Second, having understood, even superficially, the role of Jews during apartheid, it is then our responsibility to read the text of the Constitution. It is not a difficult document to understand. It sets out values underpinning the society it is geared towards serving. It entrenches certain rights for everyone. It also explains how and when elections are to occur, how governance must function, and the role, powers and obligations of the President and all other organs of State. How can one legitimately hold a Shabbat dinner conversation about the powers of the President and how to remove him or her without ever having read the relevant portions of the Constitution? More importantly, how can one appropriately complain about hate speech (such as racist or antisemitic utterances) without a proper understanding of the text of the Constitution?
Thus, a third, critical, step is for all South African Jews to seek to understand the lived experience of their fellow South Africans. Many of our experiences are radically different to that of the majority of other people in South Africa. For example, consider how different the life of a domestic worker (employed by many Jewish homes) is to her or his employer on an economic and social level. Domestic workers, like many South Africans, must travel nearly two hours to get to work and two hours to get back home. They must experience opulence at the employer’s home, only to be faced with all the regular family chores at a humble home. These three responsibilities, however, are individual and passive, involving thought and education rather than outward-focused action. What are our obligations beyond the home?
"Questions of religion and equality will always be difficult, and will be perennial in the Jewish community."
We must ensure that Jewish community organisations, such as the South African Jewish Board of Deputies, not only act in accordance with the law and the Constitution internally, but also seriously advocate and advance constitutional and societal values externally wherever they can.
Two recent examples demonstrate this principle in action.
The first is the issue of Kol Isha. In this matter, a member of the Jewish community took the Cape Jewish Board of Deputies to the Equality Court to challenge an alleged violation of the right to equality in relation to the solo singing by a woman at a Yom HaShoa memorial. This case could arguably promote Constitutional values. The complainants were members of the Jewish community who asserted that they were acting not only in their own name but also in the public interest. Almost any individual in South Africa may legitimately approach the courts claiming they are acting in the publics’ interest on constitutional matters. A second example is how, externally, the South African Jewish Board of Deputies successfully litigated for almost 10 years against a radio station which broadcast holocaust denialism. The Board’s challenge was on the basis that holocaust denialism constituted hate speech and was not protected as freedom of expression under the Constitution. These are two simple examples of courts activity giving life to the constitutional project and how it has impacted on us as a minority community. How freedom of religion and equality should be balanced (and how constitutional values should manifest) will depend on the facts of each case. As was clear in Strydom vs NG Kerk, had the complainant been a preacher the court may have upheld the dismissal. Questions of religion and equality will always be difficult, and will be perennial in the Jewish community. But, what I have tried to argue here is that the process of balancing these (at times) competing interests cannot happen without an appreciation of history and context. It also cannot happen without good faith engagement that is committed to upholding Constitutional values, particularly respecting the dignity of all persons. There are no easy answers to these questions. But being conscious of the difficulty of these tensions is the first step to resolving the frequent competition between legitimate interests.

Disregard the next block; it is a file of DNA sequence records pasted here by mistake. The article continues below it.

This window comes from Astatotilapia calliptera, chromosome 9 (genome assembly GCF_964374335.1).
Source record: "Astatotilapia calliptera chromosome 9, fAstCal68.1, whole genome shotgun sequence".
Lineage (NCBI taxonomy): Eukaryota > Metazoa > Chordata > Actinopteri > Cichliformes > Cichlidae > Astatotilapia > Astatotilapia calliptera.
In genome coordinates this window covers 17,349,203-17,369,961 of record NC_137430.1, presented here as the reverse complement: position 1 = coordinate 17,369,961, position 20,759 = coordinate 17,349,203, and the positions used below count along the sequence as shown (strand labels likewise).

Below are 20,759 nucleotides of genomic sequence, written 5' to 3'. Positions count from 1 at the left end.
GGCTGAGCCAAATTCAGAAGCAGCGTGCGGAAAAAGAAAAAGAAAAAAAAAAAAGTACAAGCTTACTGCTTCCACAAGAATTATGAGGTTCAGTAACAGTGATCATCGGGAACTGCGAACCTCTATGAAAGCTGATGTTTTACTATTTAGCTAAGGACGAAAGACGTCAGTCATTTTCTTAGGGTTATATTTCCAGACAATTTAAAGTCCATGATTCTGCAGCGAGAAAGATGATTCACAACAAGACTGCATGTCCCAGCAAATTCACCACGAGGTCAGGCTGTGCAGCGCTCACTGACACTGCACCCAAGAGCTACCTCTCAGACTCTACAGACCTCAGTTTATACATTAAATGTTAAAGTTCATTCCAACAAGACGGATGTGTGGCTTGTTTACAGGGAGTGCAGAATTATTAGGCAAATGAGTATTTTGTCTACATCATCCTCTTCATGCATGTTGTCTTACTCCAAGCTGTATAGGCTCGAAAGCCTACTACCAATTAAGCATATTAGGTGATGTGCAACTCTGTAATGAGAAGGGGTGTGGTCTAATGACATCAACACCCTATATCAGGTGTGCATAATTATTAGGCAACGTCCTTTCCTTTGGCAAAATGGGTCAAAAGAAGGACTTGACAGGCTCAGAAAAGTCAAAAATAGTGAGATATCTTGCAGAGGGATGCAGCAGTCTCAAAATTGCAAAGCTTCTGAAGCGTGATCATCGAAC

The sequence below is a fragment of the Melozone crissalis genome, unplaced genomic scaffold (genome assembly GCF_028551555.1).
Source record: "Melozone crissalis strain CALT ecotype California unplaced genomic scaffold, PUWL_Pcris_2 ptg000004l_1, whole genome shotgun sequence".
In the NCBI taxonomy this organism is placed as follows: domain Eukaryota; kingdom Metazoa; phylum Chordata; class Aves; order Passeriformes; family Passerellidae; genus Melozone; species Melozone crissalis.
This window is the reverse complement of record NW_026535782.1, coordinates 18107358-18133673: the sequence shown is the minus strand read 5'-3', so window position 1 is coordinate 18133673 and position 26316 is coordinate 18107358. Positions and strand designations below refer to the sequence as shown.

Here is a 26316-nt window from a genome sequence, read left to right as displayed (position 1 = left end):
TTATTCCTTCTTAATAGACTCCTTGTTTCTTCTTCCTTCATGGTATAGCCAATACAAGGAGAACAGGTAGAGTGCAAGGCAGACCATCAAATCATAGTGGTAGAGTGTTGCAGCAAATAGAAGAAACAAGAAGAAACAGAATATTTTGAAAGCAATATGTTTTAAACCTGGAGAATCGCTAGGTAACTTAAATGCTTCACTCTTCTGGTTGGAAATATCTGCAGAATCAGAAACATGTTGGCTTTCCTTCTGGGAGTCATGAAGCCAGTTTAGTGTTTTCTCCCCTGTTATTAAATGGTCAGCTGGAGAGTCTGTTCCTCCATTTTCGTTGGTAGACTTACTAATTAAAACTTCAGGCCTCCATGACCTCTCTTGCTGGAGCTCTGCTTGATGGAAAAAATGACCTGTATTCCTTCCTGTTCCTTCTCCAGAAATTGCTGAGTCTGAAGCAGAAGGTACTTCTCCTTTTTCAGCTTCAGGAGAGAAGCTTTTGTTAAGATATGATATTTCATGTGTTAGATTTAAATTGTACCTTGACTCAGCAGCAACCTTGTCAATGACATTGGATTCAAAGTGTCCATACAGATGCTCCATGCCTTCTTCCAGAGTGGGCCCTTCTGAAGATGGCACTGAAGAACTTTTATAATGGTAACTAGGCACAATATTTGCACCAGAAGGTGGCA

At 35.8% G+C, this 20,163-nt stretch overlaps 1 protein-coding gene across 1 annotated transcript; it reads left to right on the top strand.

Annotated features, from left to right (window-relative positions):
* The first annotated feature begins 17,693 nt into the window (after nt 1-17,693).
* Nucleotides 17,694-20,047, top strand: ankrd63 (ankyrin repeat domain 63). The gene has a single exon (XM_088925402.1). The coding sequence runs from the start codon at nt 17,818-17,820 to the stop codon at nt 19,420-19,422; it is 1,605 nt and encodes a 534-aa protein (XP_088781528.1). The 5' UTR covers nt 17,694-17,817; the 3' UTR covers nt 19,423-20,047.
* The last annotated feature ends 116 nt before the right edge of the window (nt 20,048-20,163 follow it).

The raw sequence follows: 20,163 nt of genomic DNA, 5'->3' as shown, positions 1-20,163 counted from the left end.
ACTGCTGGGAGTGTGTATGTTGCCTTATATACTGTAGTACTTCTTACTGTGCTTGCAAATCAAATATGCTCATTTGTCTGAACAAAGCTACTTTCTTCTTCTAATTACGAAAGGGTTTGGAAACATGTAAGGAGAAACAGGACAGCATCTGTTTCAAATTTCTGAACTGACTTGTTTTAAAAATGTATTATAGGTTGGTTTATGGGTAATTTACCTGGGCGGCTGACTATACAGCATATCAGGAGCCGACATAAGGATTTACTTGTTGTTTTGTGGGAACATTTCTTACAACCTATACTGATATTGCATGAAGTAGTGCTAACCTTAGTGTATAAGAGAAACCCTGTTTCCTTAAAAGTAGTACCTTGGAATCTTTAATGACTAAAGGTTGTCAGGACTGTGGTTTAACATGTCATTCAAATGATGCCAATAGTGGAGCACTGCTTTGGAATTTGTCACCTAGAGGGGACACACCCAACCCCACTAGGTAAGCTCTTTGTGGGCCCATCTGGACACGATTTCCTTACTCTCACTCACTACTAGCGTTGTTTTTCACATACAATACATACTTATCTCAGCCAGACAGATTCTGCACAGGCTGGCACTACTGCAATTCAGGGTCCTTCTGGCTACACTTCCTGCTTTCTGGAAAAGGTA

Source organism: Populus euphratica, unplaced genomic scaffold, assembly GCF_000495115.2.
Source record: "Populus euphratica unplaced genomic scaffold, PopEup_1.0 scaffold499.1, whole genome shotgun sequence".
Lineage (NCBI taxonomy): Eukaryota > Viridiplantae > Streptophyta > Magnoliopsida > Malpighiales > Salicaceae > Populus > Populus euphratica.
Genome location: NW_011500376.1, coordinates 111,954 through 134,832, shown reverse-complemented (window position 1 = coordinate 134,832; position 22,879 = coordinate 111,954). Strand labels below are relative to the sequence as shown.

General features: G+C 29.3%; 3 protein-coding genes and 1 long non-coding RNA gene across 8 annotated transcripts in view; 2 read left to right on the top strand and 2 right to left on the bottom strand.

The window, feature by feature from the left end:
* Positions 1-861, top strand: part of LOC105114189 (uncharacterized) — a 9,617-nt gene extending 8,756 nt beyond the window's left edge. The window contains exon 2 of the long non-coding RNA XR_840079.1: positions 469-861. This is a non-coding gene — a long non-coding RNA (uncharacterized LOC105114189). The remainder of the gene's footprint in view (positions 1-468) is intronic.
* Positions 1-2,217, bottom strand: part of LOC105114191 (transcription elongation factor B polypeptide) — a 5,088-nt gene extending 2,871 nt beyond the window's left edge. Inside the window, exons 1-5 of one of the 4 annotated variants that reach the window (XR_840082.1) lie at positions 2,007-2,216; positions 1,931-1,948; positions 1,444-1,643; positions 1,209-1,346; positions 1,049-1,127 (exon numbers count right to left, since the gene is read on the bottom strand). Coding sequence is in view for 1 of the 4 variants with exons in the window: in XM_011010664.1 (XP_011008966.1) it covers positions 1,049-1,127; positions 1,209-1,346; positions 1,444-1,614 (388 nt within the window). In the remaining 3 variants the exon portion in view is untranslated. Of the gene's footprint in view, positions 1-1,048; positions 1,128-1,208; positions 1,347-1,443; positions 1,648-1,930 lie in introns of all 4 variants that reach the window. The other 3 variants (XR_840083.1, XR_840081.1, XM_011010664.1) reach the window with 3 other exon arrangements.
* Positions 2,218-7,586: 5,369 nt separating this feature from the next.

Anton Katz is a senior advocate at the Cape Town Bar. His work involves a range of human rights issues, principally concerning international law and constitutional law. He consults and represents clients that include international organisations, States, government, NGOs and individuals. He has worked as a consultant to the United Nations Office on Drugs and Crime. He also presides a as a High Court judge in Cape Town on a temporary basis.